Unsupported browser

For a better experience please update your browser to its latest version.

Your browser appears to have cookies disabled. For the best experience of this website, please enable cookies in your browser

We use cookies to personalise your experience; learn more in our Privacy and Cookie Policy. You can opt out of some cookies by adjusting your browser settings; see the cookie policy for details. By using this site, you agree to our use of cookies.

The Sill by JDDK Architects

PHOTOS THE SILL index
  • Comment

A National Landscape Discovery Centre and youth hostel by JDDK Architects in the Hadrian’s Wall World Heritage Site within the Northumberland National Park. Photography by Sally Ann Norman and Kristen Mccluskie

The Sill is a National Landscape Discovery Centre and YHA hostel at Once Brewed and responds to the client Northumberland National Park Authority’s brief to create a high-quality facility to excite and inspire visitors to explore and engage with the landscape. The building features an exhibition space, learning and event spaces, a café, rural business hub, 86-bed youth hostel and a shop.

Situated in the Hadrian’s Wall World Heritage Site within the Northumberland National Park and partially covered by a Scheduled Ancient Monument, the design responds to this sensitive setting. Inspired by the geological outcrop The Great Whin Sill, the building grows from the landscape that surrounds it, appearing as another geological ripple. The Sill’s fully accessible living roof sweeps gently upwards, giving all visitors a bird’s eye vantage point across one of the UK’s most magnificent landscapes.

Dwgs the sill

Dwgs the sill

The Sill has been designed on sustainable principles. A central atrium brings daylight into the heart of the building while allowing natural ventilation. 

The south-facing entrance canopy provides solar shading while also supporting photovoltaics for generating electricity. Solar panels on the roof also provide hot water, while the remaining fully accessible roof space, covered with typical Whin Sill vegetation, increases biodiversity and reduces surface water run-off. 

Alison Thornton-Sykes, principal architect, JDDK Architects

PHOTOS THE SILL2

PHOTOS THE SILL2

Dwgs the sill2

Dwgs the sill2

Dwgs the sill3

Dwgs the sill3

Project data

Start on site September 2015
Completion June 2017
Gross internal floor area 3,070m²
Construction cost £8.8 million
Construction cost per m2 £2,866
Client Northumberland National Park Authority 
Architect JDDK Architects
Landscape architect Glen Kemp
Interpretation consultant Bricht 3D
Structural engineer Patrick Parsons
M&E consultant CAD 21
Quantity surveyor Gardiner & Theobald 
Project manager Gardiner & Theobald
CDM co-ordinator Gardiner & Theobald
Approved building inspector Northumberland County Council
Main contractor Sir Robert McAlpine
CAD software used Revit
Annual CO2 emissions 41 kg/m2

PHOTOS THE SILL3

PHOTOS THE SILL3

PHOTOS THE SILL4

PHOTOS THE SILL4

Detail and specification

The design of the 3,070m2 roof was the critical element on this project, as it had to support the indigenous flora with its specific substrate requirements, while allowing public access to the roof, keeping the building watertight and presenting minimal maintenance requirements to the client.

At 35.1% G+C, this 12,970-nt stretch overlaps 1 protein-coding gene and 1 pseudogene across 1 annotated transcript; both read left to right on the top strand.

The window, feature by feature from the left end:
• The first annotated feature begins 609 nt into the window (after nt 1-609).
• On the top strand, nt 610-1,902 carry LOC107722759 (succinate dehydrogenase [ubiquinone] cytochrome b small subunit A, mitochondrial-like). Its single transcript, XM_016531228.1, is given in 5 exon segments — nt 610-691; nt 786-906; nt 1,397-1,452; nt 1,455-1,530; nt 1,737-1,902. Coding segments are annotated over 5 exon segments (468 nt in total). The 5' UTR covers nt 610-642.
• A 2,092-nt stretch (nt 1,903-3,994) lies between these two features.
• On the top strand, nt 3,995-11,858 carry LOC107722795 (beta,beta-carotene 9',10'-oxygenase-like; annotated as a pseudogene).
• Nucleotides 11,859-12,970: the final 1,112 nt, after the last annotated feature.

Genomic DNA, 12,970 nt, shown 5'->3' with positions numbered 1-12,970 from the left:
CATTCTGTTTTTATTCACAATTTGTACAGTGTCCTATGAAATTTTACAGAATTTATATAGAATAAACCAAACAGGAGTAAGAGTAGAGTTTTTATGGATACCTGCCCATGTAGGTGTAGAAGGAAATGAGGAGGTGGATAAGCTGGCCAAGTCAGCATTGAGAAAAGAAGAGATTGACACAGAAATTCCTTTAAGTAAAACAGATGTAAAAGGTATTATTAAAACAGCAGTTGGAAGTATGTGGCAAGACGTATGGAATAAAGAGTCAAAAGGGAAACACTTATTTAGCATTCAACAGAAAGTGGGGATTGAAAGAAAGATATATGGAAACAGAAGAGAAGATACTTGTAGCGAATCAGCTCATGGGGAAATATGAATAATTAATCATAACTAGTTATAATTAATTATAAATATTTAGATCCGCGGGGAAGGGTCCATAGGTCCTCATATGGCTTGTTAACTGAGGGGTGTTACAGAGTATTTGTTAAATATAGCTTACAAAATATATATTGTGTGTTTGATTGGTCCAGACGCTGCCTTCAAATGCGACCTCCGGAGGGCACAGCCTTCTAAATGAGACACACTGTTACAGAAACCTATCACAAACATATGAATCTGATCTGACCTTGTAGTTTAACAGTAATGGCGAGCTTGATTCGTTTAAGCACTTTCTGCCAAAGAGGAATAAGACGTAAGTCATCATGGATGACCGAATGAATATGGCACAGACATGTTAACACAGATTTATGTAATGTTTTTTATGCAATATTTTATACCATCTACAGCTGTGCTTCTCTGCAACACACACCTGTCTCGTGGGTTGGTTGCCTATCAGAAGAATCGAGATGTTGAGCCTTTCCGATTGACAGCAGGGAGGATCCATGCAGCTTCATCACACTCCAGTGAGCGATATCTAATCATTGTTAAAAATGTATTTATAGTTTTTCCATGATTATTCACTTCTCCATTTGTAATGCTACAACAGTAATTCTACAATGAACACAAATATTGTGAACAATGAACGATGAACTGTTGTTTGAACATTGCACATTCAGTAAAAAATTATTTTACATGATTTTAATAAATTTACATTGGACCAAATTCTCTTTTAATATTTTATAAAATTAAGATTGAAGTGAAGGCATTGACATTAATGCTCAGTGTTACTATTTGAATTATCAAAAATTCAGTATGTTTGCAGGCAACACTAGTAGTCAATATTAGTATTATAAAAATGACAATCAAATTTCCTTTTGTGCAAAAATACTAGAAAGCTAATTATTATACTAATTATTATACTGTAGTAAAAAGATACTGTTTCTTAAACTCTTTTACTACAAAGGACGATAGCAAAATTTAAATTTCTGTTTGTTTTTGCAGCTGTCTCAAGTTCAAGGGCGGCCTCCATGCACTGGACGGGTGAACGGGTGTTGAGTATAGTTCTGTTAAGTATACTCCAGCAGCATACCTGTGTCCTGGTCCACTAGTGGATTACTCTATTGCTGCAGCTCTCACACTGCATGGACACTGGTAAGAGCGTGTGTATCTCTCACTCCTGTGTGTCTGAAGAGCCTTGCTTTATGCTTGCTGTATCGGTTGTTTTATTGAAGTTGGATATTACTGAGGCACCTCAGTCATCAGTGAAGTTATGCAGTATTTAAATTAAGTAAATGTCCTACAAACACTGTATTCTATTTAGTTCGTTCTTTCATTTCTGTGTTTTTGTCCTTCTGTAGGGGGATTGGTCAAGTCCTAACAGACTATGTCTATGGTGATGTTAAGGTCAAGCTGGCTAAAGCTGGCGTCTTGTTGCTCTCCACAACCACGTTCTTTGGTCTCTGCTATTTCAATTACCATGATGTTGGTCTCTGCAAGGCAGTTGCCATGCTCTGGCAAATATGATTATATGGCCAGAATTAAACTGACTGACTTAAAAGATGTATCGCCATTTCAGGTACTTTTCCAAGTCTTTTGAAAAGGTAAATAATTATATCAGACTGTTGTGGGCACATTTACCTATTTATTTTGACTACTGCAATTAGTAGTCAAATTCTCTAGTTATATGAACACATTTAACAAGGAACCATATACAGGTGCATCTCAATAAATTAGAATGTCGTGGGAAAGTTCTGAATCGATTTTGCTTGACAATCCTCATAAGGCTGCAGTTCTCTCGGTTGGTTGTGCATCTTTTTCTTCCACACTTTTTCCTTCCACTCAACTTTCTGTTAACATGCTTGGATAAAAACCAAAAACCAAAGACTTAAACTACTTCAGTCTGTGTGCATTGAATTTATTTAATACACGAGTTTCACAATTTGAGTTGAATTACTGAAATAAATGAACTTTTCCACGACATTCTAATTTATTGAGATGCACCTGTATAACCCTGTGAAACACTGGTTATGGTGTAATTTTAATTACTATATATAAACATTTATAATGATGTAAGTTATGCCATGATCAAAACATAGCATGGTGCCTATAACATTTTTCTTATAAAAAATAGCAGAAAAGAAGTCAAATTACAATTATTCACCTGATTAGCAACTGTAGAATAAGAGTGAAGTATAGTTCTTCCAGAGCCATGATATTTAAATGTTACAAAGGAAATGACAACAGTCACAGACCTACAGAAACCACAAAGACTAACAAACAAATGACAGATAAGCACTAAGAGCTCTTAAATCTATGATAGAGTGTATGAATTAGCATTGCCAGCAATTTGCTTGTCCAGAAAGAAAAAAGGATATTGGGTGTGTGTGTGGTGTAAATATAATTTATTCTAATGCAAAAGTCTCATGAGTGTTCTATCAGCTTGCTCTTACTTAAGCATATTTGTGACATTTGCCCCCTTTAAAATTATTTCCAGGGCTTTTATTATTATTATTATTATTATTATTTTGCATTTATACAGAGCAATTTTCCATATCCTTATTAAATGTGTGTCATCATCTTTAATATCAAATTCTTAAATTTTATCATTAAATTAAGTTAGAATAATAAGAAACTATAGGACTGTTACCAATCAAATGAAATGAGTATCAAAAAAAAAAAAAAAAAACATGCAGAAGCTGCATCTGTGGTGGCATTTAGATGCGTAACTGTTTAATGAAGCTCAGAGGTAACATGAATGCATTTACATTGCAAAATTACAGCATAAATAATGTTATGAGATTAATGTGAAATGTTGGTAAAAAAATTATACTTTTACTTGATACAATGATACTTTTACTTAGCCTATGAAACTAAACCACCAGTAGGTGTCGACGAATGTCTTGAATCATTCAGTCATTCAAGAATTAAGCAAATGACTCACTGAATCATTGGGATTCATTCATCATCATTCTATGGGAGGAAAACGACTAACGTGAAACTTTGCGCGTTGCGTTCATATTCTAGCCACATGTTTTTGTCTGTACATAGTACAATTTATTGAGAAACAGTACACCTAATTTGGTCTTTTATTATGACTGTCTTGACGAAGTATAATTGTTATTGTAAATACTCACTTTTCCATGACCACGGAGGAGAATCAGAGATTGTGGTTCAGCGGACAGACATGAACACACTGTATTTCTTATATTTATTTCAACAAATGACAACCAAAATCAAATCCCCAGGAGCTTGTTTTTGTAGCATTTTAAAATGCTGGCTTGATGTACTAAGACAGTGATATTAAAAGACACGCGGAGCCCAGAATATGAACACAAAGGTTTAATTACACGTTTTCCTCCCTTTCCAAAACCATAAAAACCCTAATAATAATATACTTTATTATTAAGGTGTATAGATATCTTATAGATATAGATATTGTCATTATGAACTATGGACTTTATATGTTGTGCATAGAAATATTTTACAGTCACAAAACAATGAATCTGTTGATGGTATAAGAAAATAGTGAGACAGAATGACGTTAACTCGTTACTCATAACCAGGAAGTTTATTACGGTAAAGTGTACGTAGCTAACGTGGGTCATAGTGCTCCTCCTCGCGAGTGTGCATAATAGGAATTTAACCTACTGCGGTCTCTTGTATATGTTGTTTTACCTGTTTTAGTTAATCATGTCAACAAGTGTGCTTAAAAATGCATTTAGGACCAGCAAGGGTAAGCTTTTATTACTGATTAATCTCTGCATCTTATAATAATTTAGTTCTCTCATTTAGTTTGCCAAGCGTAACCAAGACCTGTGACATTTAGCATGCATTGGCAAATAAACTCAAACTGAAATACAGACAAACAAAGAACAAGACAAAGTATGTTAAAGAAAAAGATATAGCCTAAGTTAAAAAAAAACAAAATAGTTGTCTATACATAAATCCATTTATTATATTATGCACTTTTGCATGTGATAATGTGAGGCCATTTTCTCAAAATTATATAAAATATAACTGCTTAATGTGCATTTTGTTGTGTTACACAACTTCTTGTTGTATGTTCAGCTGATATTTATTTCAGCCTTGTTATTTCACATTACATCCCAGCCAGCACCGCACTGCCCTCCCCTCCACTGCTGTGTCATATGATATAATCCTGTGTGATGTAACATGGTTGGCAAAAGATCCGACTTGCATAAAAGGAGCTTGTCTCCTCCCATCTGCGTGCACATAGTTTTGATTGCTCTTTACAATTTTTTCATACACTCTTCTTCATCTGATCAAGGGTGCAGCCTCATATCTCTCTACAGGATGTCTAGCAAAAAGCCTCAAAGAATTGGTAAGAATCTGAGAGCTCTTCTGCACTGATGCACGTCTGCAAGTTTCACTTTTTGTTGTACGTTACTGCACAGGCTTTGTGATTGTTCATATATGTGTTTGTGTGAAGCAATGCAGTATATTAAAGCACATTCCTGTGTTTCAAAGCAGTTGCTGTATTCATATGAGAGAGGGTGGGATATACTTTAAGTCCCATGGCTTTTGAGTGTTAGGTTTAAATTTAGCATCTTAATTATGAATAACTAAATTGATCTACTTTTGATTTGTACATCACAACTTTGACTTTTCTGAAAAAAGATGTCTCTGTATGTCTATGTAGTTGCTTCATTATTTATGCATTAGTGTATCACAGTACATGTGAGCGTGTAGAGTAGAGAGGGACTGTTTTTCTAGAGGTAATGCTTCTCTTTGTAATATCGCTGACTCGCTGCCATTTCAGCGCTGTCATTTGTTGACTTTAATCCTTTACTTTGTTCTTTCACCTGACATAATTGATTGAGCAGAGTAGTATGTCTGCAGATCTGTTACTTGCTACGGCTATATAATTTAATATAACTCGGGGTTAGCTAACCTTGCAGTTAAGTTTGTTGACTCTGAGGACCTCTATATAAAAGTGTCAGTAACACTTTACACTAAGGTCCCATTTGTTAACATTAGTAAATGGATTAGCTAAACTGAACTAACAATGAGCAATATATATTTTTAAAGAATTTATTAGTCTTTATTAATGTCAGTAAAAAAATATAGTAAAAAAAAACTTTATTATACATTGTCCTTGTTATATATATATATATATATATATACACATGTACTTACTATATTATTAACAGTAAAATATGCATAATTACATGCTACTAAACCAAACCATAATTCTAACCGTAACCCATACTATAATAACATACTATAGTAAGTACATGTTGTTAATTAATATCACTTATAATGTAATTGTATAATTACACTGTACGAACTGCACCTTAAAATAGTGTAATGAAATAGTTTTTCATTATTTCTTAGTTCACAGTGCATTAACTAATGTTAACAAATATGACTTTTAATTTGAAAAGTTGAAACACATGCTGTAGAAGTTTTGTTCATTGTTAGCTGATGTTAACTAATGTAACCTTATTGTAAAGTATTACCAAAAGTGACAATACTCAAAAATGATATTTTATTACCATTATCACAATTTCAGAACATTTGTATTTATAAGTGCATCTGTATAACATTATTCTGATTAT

Initial designs considered several different roof constructions, but the main exhibition area required 16m-plus spans, which meant the only option here was a 500mm-deep reinforced concrete deck, with the rest of the more cellular structures covered with a metal composite concrete deck.

Dwgs the sill4

Dwgs the sill4

After reviewing the available options for waterproofing the roof, initially a liquid applied solution was considered, however when looking at the maintenance required to fix any potential leak, this idea was discarded as moving 600 tonnes of topsoil and insulation would be too difficult. The solution was to use the only element common to all the different construction methods – concrete. Adding  Xypex to the mix was the ideal solution, as the entire structure should remain waterproof for the lifetime of the building and its self-repairing properties reduce maintenance of the structure and waterproofing to virtually zero.

By using this additive we also managed to overcome difficult roof-wall junctions to the basement, where the building goes underground and to eliminate additional drainage to the retaining walls.

Matthew Holmes, associate director, JDDK Architects

PHOTOS THE SILL5

PHOTOS THE SILL5

PHOTOS THE SILL6

PHOTOS THE SILL6

Selected products 

Waterproof concrete 
Xypex. XYPEX ADMIX C-1000 NF. Roof deck and retaining walls
www.xypex.com 

Roof drainage layer 
ABG. Roof Drain 40 and Deck Drain 2500 S. Beneath green roof
www.abg-geosynthetics.com

Roof insulation
Sundolitt. XPS and XPS upstand. Beneath green roof
www.sundolitt.co.uk

  • Comment

Have your say

You must sign in to make a comment

Please remember that the submission of any material is governed by our Terms and Conditions and by submitting material you confirm your agreement to these Terms and Conditions.

Links may be included in your comments but HTML is not permitted.

Related Jobs

Discover architecture career opportunities. Search and apply online for your dream job.
Find out more